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Friday, February 17, 2017

What are the therapeutic properties of the natural product cynaropicrin from artichoke?

Abstract (as presented by the authors of the scientific work):

"The different pharmacologic properties of plants-containing cynaropicrin, especially artichokes, have been known for many centuries. More recently, cynaropicrin exhibited a potential activity against all genotypes of hepatitis C virus (HCV). Cynaropicrin has also shown a wide range of other pharmacologic properties such as anti-hyperlipidemic, anti-trypanosomal, anti-malarial, antifeedant, antispasmodic, anti-photoaging, and anti-tumor action, as well as activation of bitter sensory receptors, and anti-inflammatory properties (e.g., associated with the suppression of the key pro-inflammatory NF-κB pathway). These pharmacological effects are very supportive factors to its outstanding activity against HCV. Structurally, cynaropicrin might be considered as a potential drug candidate, since it has no violations for the rule of five and its water-solubility could allow formulation as therapeutic injections. Moreover, cynaropicrin is a small molecule that can be easily synthesized and as the major constituent of the edible plant artichoke, which has a history of safe dietary use. In summary, cynaropicrin is a promising bioactive natural product that, with minor hit-to-lead optimization, might be developed as a drug for HCV."

Covered topics (the letter size corresponds to the frequency of mentioning in the text):

Discussion and conclusions (as presented by the authors of the scientific work):

"Cynaropicrin has multi-medicinal potential therapeutics evidenced not just by the ample scientific literature describing it, but also by the plenty number of patent applications (http://www.thegoodscentscompany.com/data/rw1701261.html, accessed 28-2-2016). The most outstanding activity recently discovered for cynaropicrin is the activity against HCV where it presents a very attractive pan-genotypic anti-HCV natural product. It showed potent and broad spectrum potential against the major genotypes of HCV by inhibiting viral cell entry.

The discovery of novel anti-HCV entry inhibitors such as cynaropicrin could help to develop preventive therapies/measures against hepatitis C where immunization against HCV is at present unavailable due to the highly mutable nature of the virus. Important applications of entry inhibitors include the prevention of recurrence in the new liver in HCV-patients after liver transplantation. In patients with HCV-related end-stage liver diseases undergoing liver transplantation, re-infection of the graft is universal and characterized by accelerated progression of liver diseases. Entry inhibitors may be effective especially in these patients undergoing violent re-infection of HCV into hepatocytes (Nakajima et al., 2013).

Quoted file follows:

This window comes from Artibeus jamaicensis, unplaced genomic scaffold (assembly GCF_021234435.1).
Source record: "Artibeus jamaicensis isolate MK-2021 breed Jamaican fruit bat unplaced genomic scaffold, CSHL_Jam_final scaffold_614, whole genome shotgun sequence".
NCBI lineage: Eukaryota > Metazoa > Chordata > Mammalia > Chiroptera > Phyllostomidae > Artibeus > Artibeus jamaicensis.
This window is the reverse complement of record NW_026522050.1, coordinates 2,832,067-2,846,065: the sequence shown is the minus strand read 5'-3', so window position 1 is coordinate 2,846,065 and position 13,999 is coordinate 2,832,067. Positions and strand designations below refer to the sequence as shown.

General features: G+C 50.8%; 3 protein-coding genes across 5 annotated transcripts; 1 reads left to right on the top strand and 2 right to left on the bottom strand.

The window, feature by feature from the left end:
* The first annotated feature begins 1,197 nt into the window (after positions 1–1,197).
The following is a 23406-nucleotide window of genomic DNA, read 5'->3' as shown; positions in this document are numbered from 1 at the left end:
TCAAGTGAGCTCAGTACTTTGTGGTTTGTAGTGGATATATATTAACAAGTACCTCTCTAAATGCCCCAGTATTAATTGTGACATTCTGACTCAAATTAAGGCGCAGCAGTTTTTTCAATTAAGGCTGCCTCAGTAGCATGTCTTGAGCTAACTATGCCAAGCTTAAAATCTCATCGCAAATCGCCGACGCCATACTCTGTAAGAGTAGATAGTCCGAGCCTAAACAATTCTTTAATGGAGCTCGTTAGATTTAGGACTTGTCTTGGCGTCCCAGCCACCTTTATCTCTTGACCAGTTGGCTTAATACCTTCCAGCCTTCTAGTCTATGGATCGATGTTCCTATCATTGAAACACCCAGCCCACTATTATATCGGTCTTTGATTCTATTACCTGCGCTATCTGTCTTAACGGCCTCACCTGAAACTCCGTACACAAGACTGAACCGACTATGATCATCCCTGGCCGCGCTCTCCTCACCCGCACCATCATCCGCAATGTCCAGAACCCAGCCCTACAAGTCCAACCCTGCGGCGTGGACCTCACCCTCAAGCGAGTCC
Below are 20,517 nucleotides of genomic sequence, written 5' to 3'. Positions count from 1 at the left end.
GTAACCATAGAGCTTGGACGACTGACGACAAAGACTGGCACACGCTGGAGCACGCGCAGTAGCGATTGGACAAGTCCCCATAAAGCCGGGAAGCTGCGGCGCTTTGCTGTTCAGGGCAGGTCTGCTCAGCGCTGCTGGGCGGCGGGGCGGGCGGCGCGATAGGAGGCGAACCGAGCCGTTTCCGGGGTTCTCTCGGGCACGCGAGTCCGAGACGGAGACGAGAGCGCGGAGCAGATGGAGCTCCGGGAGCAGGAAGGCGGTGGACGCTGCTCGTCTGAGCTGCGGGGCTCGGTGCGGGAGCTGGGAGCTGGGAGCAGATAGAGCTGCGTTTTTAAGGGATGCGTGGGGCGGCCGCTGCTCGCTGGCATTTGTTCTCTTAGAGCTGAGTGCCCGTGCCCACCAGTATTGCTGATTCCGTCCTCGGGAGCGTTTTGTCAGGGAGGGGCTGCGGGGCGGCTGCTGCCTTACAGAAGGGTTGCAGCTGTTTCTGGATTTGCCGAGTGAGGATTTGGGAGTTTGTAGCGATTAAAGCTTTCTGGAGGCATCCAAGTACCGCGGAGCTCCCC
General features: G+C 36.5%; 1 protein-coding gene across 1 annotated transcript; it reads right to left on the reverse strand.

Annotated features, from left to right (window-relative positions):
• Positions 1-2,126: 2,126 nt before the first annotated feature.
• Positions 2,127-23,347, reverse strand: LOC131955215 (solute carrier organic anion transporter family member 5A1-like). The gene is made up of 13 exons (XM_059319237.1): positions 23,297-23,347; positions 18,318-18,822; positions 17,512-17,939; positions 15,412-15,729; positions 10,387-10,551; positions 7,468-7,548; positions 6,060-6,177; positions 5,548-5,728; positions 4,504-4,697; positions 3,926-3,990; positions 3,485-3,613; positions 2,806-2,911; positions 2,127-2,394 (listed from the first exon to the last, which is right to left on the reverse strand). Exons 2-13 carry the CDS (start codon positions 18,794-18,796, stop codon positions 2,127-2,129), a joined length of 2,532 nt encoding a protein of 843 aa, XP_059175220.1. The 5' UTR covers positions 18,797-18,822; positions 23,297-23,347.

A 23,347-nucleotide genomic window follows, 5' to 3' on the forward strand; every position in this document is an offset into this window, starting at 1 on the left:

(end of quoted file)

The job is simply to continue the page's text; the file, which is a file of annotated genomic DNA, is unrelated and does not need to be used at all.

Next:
From the histo-pharmacology of cynaropicrin action, it seems that most of its pharmacological effects are convergent to support the anti-HCV activity, as follows:

(1) Cynaropicrin was found to suppress hyperlipidaemia as mentioned above (Shimoda et al., 2003). The lipids are important factors for the life-cycle of HCV where the virus replication and assembly is dependent on host cell lipid metabolism. HCV attaches itself to lipids and very-low-density lipoproteins after its release from the infected cells. It will then circulate in the blood in the form of triglyceride-rich particles (Burlone and Budkowska, 2009). It was also demonstrated that HCV-core protein (C), and the non-structural proteins NS2 and NS5A of HCV induce lipid accumulation in the liver cells resulting in steatosis, fatty liver and potential progression of liver disease and associated with hepatic inflammation and fibrosis. Therefore, it is important to lower increased cholesterol and triglycerides concentrations in HCV-infected patients (Kim et al., 2009).

(2) Cynaropicrin is a potent antioxidant (Takei et al., 2015; Yamada et al., 2015) and hence it can play a supportive role for liver in different hepatic diseases. Oxidative stress plays an important role in the pathogenesis of chronic hepatitis C. Oxidative stress occurs early during HCV infection and increases with disease progression and severity and hence the infected patient with HCV is usually being advised to take antioxidants such as vitamins C, D, and E, which are the most investigated as antioxidant therapy in chronic liver diseases (Milliman et al., 2000).